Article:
A new online platform designed to make mental health support and therapy accessible to as many people as possible was launched in South Africa at the start of the country’s Mental Illness Awareness Month in July.

Called Obuntu (www.obuntu.co.za), it was developed by IT entrepreneur Pieter Oosthuizen, who says the idea for the platform was inspired by the experience of his sister, Anelia, who has long waged a personal battle with depression and anxiety.

“Getting the help and support you need for any mental health condition is never easy, even in the best of times. The benefit of joining a support group has been widely recognised by mental health professionals around the world. However, the Covid-19 pandemic and lockdown has made joining a support group even more difficult while the need has never been greater,” he says.

A survey conducted by the South African Depression and Anxiety Group (SADAG) in April last year found that depression and anxiety reached record highs during the early days of the Covid-19 lockdown with 59% of survey participants previously diagnosed with a mental health condition reporting that the pandemic had exacerbated an existing crisis.

“Working with my sister, we started developing a platform that would enable anyone wanting to join any type of support group for a mental health condition or for life coaching generally to do so in a way that’s convenient, secure and affordable. It has also been designed to protect their privacy by allowing them to hide their identity from the host and other group members should they choose to do so,” Oosthuizen adds.

The credentials of all therapy providers and coaches – hosts – are carefully checked before being onboarded to the platform and allowed to take on group members or individual clients. This includes verifying their qualifications and/or registration with their relevant professional or statutory body such as the Health Professions Council of South Africa.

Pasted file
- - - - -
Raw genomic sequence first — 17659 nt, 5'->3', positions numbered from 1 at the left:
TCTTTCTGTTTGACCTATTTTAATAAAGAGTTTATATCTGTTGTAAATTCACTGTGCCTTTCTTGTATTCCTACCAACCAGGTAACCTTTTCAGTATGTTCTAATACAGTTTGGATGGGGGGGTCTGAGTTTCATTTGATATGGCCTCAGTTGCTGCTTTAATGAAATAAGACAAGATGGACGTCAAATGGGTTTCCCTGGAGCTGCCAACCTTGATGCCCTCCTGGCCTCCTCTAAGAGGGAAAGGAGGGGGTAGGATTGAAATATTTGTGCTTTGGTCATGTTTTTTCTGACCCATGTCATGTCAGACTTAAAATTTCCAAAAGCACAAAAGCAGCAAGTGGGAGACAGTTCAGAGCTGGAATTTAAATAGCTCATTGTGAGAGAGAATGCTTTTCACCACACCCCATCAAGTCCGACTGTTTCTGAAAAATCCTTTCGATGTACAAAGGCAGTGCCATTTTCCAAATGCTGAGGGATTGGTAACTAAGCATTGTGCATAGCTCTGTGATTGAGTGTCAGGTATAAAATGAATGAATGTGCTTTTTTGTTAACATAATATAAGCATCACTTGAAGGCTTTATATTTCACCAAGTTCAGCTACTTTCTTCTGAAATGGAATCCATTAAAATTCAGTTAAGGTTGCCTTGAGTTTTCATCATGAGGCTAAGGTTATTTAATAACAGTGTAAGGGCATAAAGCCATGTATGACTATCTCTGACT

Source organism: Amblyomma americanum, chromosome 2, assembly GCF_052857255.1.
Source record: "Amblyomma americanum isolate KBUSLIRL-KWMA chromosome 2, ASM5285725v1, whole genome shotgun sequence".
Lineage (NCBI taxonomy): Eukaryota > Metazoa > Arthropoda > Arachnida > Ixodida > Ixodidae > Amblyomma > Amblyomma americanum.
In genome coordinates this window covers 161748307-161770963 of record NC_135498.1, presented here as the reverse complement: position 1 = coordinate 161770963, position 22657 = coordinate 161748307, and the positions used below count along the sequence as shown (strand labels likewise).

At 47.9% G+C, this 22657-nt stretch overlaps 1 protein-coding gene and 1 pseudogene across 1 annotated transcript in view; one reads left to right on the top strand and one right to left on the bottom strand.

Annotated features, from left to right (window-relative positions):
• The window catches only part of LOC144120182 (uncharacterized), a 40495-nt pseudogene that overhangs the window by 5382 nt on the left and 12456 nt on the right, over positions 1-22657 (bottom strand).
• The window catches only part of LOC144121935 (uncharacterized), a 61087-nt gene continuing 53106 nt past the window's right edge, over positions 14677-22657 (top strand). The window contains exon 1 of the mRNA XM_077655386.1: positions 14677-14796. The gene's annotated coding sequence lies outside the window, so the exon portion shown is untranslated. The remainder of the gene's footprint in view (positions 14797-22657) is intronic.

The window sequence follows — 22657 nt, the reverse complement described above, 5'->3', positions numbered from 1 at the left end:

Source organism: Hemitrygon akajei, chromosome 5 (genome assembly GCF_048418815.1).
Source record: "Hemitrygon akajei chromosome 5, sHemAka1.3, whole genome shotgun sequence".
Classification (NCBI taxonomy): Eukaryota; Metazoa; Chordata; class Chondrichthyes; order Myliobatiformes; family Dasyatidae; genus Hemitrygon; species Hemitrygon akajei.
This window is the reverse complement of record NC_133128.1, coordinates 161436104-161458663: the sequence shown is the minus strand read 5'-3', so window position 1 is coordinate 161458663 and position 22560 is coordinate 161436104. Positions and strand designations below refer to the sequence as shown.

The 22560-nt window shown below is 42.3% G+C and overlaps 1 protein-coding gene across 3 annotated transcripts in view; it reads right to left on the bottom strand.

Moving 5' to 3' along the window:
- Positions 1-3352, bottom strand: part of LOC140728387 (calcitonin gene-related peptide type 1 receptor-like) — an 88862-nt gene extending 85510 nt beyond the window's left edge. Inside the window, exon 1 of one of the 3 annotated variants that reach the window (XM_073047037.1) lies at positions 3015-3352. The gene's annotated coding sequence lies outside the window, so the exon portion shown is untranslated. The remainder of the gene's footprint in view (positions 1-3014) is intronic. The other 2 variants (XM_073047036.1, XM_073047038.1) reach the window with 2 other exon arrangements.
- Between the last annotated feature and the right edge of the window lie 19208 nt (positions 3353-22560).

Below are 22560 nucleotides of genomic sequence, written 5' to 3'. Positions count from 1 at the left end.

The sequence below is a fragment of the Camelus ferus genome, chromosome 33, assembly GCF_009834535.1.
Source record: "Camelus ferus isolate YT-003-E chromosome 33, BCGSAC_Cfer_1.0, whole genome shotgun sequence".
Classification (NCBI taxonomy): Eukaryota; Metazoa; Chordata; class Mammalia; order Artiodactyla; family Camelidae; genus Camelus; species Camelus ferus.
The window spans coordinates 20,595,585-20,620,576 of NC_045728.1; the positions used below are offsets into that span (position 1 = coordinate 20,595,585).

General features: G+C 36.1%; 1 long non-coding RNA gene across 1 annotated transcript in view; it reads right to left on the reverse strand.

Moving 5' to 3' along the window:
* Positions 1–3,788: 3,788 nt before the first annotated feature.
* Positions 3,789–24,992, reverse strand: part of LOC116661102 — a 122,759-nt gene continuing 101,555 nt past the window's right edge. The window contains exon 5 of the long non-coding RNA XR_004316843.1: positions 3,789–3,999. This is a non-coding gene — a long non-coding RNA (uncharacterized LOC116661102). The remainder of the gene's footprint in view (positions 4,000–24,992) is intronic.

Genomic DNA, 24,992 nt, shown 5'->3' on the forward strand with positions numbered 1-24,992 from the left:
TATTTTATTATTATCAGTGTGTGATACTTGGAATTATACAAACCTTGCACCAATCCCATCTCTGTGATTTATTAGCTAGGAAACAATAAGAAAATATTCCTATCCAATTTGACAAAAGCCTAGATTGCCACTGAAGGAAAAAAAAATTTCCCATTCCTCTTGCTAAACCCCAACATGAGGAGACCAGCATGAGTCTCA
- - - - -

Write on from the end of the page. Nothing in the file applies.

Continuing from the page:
“Deciding to join a therapy session isn’t always an easy decision, albeit a very important one. With our online groups, users can subscribe to a group and join as many of the available sessions as they like. The nature of each group, and the content of each session, and the cost to sign up, is clearly set out on the Obuntu site,” Oosthuizen explains.

The 60-minute sessions are conducted via Zoom or Google Hangouts, with the number of participants for each group session determined by the host and clearly indicted in the group profile. “We have also made it easy for hosts to focus on what really matters to them – helping clients – with built-in features that enable them to remain in full control of their schedules and to communicate with their groups quickly and easily. Approved hosts simply create their groups, add sessions, and start helping their members.”

At present, Obuntu is only available on PC, but apps for iOS and Android are in the process of being developed.

“While the platform is currently only geared to supporting South African-based therapists and coaches, our goal is to roll it out to the rest of Africa and thus bring mental health support to people across the continent where the need is enormous,” Oosthuizen concludes.